Of course, one problem right off the bat is a simple one that has dogged Schwarzenegger throughout his career. Schwarzenegger simply isn’t a particularly good actor. He has trouble showing any type of emotion and even 30-some years into his career, he reads his lines as if doing so in a second language. (In fairness, the Austrian actor is doing just that, but English has been his primary language for over 40 years now, you’d think he’d have gotten used to it by now.) Surrounded by good actors, his inability is thrown into even starker relief.
Plus, sadly, Schwarzenegger no longer has his impressive physique to fall back on. Despite the fact that the movie makes a point of showing a scene in which Schwarzenegger pumps some iron and another scene in which he dismissively mocks a superior’s body fat ratio, the guy is looking a little soft and doughy in the series of golf shirts and grandpa pants he wears through out Sabotage. It’s not surprising that he is the one member of his crew that does not have a scene with his shirt off.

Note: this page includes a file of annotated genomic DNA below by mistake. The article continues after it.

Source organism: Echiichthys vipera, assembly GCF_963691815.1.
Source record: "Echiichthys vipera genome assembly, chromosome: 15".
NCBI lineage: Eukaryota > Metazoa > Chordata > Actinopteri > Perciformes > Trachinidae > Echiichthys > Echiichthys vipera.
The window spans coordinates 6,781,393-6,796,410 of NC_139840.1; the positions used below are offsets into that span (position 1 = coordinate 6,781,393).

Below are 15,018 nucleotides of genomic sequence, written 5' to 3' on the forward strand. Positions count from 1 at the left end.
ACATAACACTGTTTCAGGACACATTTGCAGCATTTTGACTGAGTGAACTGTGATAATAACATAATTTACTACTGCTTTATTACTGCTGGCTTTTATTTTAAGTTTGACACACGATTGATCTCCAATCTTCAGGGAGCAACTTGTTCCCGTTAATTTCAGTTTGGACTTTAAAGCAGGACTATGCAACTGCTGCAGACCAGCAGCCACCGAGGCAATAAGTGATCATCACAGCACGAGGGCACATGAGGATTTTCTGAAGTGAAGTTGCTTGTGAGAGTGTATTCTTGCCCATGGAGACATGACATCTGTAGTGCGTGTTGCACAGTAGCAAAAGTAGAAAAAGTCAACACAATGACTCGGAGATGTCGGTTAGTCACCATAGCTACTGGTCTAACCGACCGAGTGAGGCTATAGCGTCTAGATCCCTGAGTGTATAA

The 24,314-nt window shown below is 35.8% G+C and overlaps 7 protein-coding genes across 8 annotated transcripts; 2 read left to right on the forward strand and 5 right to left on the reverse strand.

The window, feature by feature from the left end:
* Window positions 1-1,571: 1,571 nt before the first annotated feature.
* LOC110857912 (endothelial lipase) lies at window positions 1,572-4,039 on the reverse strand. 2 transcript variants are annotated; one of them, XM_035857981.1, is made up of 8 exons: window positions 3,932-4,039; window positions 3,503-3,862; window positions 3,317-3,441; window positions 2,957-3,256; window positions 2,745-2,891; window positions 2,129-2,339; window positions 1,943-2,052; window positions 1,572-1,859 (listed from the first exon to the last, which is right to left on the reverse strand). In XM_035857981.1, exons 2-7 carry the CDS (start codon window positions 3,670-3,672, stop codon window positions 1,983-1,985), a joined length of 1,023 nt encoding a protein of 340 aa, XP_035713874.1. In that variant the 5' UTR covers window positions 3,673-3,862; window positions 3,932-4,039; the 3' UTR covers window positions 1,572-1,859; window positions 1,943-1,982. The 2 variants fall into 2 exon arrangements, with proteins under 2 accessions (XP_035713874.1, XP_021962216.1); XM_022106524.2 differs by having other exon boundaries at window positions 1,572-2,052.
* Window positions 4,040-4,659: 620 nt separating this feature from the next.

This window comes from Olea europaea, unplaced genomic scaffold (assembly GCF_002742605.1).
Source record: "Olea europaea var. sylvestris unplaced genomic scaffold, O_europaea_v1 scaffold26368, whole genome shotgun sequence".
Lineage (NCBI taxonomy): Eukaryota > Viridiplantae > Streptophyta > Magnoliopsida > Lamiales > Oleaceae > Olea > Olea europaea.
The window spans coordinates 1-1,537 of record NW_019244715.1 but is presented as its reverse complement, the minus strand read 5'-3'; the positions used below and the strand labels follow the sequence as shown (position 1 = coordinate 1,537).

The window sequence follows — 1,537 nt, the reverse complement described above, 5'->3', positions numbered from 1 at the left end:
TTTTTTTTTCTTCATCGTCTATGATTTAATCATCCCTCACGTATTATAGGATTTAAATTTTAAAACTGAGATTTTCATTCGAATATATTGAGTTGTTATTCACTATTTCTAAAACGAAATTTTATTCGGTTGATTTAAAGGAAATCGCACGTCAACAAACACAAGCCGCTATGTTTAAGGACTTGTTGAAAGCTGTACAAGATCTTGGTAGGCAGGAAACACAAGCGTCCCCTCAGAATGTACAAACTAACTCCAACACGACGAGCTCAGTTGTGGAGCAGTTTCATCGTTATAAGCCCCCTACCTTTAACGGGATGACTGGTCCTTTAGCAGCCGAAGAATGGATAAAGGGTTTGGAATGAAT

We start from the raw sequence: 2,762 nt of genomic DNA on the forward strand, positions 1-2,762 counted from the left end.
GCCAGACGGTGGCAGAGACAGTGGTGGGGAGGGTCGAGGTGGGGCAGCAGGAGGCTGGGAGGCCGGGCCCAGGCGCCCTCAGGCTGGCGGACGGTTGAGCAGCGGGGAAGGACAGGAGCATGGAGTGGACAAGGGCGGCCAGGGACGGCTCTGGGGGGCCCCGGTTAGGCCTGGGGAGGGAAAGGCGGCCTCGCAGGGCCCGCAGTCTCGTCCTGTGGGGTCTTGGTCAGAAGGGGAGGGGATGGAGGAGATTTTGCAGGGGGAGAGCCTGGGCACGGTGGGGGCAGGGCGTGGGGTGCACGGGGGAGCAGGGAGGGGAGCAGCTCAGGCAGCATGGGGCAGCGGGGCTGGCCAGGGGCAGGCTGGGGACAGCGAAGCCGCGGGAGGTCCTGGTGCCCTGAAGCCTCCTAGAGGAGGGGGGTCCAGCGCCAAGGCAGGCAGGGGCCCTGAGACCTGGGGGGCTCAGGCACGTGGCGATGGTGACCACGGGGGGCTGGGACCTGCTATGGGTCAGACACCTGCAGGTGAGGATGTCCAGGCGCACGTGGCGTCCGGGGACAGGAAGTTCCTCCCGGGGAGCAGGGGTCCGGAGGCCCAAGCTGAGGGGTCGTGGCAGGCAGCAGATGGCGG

However there are enough buff guys in his group that no one will really notice. Schwarzenegger plays John “Breacher” Walthon, leader of a top DEA undercover squad. The group is so far undercover, in fact, that even when not in the field they act like a gang of particularly surly bikers: starting random fights in strip clubs, bullying men and women who happen to cross their path, drinking wildly and sexually taunting the one female team leader (who seems able to give as well as she takes). They all have macho nicknames – Breacher, Monster, Pyro, Smoke, Grinder, Tripod, etc. – and all exude testosterone like… well characters in an Arnold Schwarzenegger film.
Eight months before the beginning of the action, Breacher’s wife and son were kidnapped, tortured and killed by a Mexican drug cartel. Months later, when the squad is about to do a huge, violent drug bust, we watch them steal $10 million from the take. However, somehow this heist was figured out and the money disappears, causing the crew to nearly get their careers ruined when they are suspected of taking the missing money.